Holiday Stress Management

Memory care community offers relief for caregivers.

Donna* describes her mother, Meredith, as an 81-year-old firecracker who’s very physically fit. Donna says her mother has been that way all her life and can even outrun and outjump her.

Donna (alias) talks about how her mother, Meredith (alias), is doing at Symphony at St. Augustine. Tara Tosh and Nancy Nichols of Symphony at St. Augustine discuss managing holiday stress in loved ones with dementia.

Tara Tosh

Two years ago, however, Meredith was diagnosed with frontal temporal lobe dementia.

“Mom’s symptoms started a year after my father’s death, which was in mid June 2015, and were vague at first,” Donna shares. “My sisters and I live fifteen hundred miles away, so we checked on Mom by phone daily and every six weeks, one of us went to Florida for a week or two to be with her.

“Then, we started getting phone calls from Mom’s neighbors who were saying Mom was doing funny things and wondering if she should still be living alone.

“The neighbors told us Mom was getting lost driving in the neighborhood, and she backed up and hit a mailbox. She also broke the back windshield of her SUV and wasn’t home when the technician came to the house to fix it. She started going days without sleeping and got a little delusional. She started saying things that didn’t make sense.”

Initially, Meredith ended up in emergency care, where she was diagnosed with dementia. She then went to an assisted living facility, where she developed a close bond with staff member Nancy Nichols.

Not long thereafter, Nancy left that community to become the marketing director at Symphony at St. Augustine, a memory care facility for people with dementia. The move had a great effect on Meredith.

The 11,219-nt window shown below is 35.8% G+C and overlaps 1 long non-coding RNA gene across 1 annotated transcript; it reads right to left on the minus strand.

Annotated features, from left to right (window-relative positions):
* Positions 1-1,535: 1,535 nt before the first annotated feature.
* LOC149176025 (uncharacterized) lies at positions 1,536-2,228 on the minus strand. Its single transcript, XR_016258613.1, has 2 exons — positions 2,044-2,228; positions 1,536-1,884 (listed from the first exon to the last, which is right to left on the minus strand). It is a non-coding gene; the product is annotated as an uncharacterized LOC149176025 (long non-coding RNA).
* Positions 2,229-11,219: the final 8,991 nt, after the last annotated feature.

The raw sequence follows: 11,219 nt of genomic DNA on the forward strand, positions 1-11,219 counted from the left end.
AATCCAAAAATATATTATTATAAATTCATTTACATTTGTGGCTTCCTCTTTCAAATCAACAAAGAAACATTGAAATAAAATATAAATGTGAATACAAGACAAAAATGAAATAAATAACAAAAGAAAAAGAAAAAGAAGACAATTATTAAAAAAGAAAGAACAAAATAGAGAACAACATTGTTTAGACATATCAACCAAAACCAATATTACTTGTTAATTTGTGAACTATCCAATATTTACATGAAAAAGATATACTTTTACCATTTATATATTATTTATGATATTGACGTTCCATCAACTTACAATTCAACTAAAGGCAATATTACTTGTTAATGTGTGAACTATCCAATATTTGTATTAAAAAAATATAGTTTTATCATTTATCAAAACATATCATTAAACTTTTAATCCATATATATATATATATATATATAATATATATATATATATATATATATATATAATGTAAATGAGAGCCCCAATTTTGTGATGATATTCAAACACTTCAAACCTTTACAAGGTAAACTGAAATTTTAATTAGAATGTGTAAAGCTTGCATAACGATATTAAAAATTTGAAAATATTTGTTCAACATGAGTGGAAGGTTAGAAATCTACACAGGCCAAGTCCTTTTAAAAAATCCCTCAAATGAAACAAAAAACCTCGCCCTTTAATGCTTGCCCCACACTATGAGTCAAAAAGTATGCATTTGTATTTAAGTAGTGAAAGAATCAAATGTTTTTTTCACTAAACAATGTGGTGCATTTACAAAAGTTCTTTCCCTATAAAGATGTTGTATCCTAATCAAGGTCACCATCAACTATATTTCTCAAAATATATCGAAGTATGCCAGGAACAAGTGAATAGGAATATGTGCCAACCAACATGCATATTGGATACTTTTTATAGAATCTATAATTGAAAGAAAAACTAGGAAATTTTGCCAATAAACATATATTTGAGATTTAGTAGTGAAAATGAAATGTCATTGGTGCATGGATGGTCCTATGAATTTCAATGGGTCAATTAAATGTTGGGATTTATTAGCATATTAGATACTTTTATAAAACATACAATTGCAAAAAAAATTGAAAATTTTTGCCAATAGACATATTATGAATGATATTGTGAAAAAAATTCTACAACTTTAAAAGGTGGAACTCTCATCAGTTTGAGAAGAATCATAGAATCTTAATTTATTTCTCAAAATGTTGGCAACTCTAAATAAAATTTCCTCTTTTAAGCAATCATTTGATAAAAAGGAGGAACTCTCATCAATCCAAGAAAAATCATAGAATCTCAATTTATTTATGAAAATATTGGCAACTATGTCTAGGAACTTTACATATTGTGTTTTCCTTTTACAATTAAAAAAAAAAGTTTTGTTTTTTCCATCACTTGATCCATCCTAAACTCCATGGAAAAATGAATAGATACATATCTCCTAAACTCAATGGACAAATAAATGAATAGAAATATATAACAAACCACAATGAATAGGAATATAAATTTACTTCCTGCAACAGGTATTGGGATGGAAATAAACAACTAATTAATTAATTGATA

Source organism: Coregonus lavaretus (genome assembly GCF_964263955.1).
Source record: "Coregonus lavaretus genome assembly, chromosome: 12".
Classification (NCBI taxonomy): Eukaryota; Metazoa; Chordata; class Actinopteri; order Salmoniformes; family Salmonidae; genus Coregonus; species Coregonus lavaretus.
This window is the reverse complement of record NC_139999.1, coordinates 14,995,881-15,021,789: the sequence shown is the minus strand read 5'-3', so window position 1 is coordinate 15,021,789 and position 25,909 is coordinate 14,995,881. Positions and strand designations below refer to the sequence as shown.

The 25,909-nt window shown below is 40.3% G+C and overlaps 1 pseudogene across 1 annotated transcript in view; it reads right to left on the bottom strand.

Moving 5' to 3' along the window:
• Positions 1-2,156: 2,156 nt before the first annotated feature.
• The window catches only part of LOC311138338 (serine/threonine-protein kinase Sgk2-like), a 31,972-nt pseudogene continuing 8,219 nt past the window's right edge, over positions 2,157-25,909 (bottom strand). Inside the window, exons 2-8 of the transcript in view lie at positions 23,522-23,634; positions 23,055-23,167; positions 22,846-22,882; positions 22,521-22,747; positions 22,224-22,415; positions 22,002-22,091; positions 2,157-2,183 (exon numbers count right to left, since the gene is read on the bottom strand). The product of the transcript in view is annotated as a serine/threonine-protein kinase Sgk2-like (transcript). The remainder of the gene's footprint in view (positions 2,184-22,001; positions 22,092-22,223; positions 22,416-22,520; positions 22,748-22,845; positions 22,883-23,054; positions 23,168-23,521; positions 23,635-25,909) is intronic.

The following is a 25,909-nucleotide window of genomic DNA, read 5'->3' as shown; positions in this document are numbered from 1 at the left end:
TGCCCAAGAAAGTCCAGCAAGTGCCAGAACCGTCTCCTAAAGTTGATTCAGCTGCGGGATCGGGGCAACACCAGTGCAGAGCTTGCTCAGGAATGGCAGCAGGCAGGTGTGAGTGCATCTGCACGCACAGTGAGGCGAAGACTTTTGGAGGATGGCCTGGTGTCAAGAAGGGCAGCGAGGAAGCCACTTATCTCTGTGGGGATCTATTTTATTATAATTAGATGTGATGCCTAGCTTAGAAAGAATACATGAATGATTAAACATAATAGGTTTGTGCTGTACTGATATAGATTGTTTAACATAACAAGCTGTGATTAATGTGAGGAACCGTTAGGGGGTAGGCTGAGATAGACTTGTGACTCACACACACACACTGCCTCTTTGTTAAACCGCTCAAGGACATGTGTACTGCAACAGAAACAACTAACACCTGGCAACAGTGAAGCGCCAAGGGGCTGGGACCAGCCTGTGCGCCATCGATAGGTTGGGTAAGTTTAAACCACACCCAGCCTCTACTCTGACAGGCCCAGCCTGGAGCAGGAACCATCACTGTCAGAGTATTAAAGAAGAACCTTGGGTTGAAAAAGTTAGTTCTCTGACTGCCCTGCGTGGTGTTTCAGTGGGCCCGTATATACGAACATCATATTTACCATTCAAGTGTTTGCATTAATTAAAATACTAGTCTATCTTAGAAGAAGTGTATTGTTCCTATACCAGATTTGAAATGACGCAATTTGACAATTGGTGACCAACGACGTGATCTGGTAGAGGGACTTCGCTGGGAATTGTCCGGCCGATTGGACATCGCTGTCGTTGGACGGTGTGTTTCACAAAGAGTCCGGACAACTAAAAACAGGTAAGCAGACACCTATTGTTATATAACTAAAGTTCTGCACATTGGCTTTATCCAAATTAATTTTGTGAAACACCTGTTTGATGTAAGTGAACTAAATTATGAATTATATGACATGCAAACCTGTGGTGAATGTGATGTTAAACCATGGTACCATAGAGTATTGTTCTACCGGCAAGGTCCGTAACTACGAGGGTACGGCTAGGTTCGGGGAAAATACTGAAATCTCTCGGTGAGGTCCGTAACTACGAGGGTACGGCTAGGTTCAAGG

“I almost felt like my mother was grieving for Nancy,” Donna relates. “It was another loss for her. I kept Nancy’s number in my phone and eventually called her and arranged to have my mother moved to Symphony at St. Augustine. That was in December of last year.

“Symphony at St. Augustine was like Walt Disney World®. We were very impressed and loved the staff. My sister and I talked to Nancy and then met the executive director Tara Tosh. My sister and I said, Mom will like it here. It’s all memory care, and she can be outside in the park if she wants to be.”

Because Meredith was fond of doing housework, Donna was not surprised that Symphony at St Augustine’s housekeeping staff became some of Meredith’s best friends. But it was in the community’s kitchen that she found her second calling.

“Mom helps the kitchen staff with breakfast, lunch and dinner,” states Donna. “She folds napkins, puts the silverware together and makes sure everybody’s got their meals in front of them. She loves working and being in that work atmosphere. I think working in the kitchen promotes a lot of self-esteem for her.

“Mom likes it at Symphony at St. Augustine, but if you ask her, she’ll say she’s going home any day now. The structure they offer there, as well as the activities, are very good for my Mom.”

Holiday Option

The holidays can be stressful for anyone, but they can be extra stressful for someone with dementia or someone caring for a loved one with dementia. Adding shopping, holiday parties, travel, family gatherings and other activities to the hustle and bustle of daily life can lead to confusion and acting out in people with dementia, and fatigue and guilt in caregivers.

Donna (alias) talks about how her mother, Meredith (alias), is doing at Symphony at St. Augustine. Tara Tosh and Nancy Nichols of Symphony at St. Augustine discuss managing holiday stress in loved ones with dementia.

“We love Symphony at St. Augustine and we love that Mom is thriving there.” -Donna